Elections Clerk I, Douglas County, Colorado— This position serves as office support for the Elections Division of the Clerk and Recorder’s Office. The Election Clerk provides customer service, assists with clerical functions, and performs data entry for voter registration. Other duties in support of the conduct of elections or mail ballot processing may be assigned. Must be detail oriented, well organized, productive, and able to adapt in a high change environment. This role requires both independent judgment and the ability to work well as a part of a team. Professional representation of the Clerk and Recorder’s Office to the public is required to include standards outlined in the Vision, Mission, and Core Values of the Office. Salary: $2,304.00 – $2,879.00 Monthly. Application: For the complete job listing and to apply, click here.
Elections Outreach Coordinator, Thurston County, Washington— The Thurston County Auditor’s Office is looking for a candidate to join our outstanding team as our Election Outreach Coordinator. In this role, the successful candidate will coordinate activities related to candidates, voter and election outreach. This position also develops and produces election information and voter education materials and prepares and disseminates informational materials to encourage citizen participation in the election process. Salary: $3,952-$5257/month. Application: For the complete job listing and to apply, click here.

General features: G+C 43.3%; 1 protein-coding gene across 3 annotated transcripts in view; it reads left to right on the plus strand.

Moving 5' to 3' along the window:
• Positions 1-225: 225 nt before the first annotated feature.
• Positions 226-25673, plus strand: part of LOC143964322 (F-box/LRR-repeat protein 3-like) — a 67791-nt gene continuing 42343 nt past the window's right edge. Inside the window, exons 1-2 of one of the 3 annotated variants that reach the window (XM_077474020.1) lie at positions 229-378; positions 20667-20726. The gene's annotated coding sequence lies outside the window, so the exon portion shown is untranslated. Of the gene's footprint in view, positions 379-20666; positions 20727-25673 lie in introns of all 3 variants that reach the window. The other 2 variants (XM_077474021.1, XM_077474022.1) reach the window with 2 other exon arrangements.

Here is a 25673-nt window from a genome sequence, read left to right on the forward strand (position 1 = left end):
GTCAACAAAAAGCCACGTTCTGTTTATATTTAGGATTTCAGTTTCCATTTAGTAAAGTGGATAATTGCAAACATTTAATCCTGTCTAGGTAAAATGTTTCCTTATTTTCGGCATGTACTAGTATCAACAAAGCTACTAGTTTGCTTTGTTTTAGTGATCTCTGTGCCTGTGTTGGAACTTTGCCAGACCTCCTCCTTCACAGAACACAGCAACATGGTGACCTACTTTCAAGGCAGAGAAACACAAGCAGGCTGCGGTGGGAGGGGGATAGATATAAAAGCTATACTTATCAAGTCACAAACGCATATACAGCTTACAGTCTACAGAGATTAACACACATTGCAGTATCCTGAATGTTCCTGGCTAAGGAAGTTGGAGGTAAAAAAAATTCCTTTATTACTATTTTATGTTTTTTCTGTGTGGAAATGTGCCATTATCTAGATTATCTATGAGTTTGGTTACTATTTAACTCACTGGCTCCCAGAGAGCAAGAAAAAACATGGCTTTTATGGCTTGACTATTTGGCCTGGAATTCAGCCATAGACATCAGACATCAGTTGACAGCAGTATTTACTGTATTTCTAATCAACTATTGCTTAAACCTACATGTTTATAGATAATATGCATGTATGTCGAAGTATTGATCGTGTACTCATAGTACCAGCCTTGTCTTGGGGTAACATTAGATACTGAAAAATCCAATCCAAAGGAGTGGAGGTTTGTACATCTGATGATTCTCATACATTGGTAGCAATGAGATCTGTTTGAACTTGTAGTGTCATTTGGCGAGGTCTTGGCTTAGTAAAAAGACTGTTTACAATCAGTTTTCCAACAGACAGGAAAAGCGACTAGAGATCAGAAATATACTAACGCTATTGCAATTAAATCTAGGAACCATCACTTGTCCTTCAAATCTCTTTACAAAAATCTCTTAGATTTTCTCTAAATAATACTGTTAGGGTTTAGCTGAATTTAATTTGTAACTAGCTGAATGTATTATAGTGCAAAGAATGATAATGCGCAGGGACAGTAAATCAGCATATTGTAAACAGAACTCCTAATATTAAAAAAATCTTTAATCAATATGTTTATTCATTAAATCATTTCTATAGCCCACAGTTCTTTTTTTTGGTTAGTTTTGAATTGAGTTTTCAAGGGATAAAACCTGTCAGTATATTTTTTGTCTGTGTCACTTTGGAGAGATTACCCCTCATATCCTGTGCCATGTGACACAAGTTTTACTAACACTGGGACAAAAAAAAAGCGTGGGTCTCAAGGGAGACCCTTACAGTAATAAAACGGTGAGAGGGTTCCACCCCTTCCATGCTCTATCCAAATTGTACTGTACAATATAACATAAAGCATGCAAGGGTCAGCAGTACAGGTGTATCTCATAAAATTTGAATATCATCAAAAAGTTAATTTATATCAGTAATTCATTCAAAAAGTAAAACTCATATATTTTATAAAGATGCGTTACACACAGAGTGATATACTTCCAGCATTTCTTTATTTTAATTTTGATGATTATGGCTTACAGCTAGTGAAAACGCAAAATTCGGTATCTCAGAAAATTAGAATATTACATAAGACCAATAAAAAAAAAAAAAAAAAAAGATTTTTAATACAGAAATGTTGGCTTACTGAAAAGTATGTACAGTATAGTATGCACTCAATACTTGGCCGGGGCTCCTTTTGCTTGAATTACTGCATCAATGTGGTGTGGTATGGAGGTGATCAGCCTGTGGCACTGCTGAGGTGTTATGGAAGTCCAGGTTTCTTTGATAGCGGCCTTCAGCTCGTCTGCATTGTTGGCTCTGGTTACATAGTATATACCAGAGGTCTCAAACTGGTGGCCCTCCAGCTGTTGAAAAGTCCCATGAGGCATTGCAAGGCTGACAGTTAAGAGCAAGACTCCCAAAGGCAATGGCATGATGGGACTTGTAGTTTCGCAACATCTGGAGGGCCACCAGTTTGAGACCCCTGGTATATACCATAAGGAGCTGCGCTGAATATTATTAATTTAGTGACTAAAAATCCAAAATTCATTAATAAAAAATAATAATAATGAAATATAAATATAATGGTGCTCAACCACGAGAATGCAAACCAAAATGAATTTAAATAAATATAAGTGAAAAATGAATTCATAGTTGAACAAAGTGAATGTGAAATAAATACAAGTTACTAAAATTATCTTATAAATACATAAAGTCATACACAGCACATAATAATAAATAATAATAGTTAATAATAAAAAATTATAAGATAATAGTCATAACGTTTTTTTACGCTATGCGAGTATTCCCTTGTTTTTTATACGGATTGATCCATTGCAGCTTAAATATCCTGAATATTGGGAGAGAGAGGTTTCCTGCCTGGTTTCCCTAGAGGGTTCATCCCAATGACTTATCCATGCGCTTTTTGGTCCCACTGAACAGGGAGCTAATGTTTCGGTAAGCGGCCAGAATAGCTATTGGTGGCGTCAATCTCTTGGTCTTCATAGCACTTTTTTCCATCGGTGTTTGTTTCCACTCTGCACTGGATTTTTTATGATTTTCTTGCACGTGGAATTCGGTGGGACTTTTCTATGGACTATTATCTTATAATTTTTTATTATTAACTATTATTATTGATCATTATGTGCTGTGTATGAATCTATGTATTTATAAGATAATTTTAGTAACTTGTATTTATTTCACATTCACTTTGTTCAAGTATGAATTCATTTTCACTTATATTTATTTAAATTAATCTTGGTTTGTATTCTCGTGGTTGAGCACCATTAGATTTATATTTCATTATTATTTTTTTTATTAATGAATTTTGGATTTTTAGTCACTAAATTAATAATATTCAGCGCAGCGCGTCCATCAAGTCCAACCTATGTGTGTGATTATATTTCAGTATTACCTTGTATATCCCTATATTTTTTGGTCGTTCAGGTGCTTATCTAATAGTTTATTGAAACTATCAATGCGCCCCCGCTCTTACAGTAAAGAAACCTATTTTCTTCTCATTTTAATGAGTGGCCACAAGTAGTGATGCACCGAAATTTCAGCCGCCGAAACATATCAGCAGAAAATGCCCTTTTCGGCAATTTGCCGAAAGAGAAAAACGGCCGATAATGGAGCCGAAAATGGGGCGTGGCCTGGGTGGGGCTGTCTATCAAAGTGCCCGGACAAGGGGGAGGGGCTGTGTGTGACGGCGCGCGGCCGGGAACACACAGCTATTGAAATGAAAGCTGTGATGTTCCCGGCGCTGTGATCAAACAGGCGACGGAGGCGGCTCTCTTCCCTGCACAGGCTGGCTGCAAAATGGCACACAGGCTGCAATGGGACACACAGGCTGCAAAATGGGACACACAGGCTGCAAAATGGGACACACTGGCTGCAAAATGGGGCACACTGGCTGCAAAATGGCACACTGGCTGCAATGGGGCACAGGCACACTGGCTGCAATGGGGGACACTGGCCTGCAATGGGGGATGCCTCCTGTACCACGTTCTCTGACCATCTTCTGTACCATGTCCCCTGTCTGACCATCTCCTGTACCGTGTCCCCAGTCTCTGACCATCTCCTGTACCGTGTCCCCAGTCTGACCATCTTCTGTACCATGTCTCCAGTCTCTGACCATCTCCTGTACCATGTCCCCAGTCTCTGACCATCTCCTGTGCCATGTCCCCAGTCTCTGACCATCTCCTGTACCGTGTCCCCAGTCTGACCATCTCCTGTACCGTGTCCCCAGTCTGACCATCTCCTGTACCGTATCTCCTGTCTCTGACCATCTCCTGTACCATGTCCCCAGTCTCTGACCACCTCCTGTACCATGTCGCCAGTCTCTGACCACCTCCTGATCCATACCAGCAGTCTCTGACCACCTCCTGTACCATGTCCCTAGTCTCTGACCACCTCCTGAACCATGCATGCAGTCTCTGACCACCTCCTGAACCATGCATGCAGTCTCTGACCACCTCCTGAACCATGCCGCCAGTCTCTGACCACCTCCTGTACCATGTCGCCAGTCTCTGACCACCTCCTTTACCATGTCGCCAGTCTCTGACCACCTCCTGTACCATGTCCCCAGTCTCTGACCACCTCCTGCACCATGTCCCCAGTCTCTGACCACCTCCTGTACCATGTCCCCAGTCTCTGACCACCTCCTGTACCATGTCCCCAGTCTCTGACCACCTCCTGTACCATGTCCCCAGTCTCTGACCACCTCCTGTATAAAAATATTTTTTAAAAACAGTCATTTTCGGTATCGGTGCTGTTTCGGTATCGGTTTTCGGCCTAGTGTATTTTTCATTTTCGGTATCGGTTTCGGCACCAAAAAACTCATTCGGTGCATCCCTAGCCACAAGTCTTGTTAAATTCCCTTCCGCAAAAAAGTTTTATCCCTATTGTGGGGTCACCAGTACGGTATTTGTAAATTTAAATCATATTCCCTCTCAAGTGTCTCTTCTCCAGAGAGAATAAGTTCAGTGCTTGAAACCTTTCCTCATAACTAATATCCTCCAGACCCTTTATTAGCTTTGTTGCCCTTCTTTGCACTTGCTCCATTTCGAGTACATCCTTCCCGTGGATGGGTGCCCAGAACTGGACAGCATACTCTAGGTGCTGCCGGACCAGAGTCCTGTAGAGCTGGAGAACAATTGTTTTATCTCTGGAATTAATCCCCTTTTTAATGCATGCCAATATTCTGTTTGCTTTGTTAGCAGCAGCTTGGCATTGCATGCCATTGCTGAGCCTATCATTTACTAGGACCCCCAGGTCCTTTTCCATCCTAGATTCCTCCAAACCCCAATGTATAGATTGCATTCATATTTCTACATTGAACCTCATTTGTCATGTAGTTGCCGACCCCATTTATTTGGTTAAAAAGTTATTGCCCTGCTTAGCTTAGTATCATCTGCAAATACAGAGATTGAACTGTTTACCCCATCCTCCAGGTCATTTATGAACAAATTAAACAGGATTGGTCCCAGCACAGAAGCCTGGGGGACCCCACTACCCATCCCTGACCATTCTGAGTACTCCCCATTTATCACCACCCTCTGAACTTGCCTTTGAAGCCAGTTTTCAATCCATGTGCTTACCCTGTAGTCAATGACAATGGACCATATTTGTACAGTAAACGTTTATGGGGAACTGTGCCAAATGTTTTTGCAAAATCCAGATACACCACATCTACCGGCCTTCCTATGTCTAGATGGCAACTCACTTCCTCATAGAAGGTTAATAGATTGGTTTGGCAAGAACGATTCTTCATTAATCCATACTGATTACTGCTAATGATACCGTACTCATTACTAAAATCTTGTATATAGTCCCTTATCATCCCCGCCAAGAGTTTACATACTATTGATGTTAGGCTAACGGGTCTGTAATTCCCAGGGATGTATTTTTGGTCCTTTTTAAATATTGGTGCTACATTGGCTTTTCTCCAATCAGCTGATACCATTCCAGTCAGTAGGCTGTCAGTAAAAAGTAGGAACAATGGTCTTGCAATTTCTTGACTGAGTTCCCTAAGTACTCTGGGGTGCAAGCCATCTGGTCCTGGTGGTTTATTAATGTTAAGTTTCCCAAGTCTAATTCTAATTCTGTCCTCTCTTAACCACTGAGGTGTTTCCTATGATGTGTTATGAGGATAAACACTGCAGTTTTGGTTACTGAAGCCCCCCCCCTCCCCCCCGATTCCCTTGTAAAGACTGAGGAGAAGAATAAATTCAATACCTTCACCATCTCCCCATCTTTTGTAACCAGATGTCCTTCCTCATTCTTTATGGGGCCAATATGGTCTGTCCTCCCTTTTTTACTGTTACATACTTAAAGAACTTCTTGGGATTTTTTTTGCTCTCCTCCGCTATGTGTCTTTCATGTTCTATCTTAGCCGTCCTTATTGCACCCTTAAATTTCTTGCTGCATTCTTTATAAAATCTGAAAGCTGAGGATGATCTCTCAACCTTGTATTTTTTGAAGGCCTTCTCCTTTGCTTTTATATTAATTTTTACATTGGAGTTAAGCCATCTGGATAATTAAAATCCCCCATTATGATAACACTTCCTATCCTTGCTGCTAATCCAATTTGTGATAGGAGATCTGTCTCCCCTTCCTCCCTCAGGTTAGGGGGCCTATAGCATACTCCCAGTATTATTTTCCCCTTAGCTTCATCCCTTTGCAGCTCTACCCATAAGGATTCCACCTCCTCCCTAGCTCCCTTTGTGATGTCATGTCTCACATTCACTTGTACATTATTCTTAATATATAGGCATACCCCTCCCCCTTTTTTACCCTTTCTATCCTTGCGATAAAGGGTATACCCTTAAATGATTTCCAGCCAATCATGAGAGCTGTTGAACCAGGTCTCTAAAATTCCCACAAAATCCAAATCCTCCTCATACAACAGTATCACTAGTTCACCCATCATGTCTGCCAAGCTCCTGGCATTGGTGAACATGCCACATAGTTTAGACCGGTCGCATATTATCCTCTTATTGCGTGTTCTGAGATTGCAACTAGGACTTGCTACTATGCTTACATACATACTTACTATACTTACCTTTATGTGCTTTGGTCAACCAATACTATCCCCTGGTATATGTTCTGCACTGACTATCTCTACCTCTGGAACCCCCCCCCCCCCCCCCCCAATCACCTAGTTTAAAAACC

Elections Specialist, Douglas County, Colorado — This position is focused on routine customer service and general office/clerical support including data entry, communications, and processing mail. This is a support role capable of performing a variety of tasks, with problem solving abilities, managing multiple competing responsibilities and prioritizing to maintain a continuous flow of election office operations. This is a visible and crucial position requiring exceptional computer, customer service, and communication skills. This position may require technical work in a lead role capable of performing a variety of complex tasks, with solving problem abilities, managing multiple competing tasks and prioritizing to maintain a continuous flow of operations and temporary support. This position may be classified as an Elections Specialist I or II dependent upon the skills of the candidate and the department’s business needs. Salary: $2,842.00 – $4,017.00 Monthly. Application: For the complete job listing and to apply, click here.
Elections Specialist, King County Elections — The Department of Elections – is searching for energetic and resourceful professionals who like to “get stuff done”. The Administrative Specialist II positions in the Voter Services Department combines an exciting, fast-paced environment with the opportunity to cultivate talents and apply a variety of skills. The ideal candidate will have a desire to help ensure the democratic process through public service. They will thrive in an innovative environment and will not hesitate to roll up both sleeves, work hard, have fun, and get the job done. Application: For the complete job listing and to apply, click here.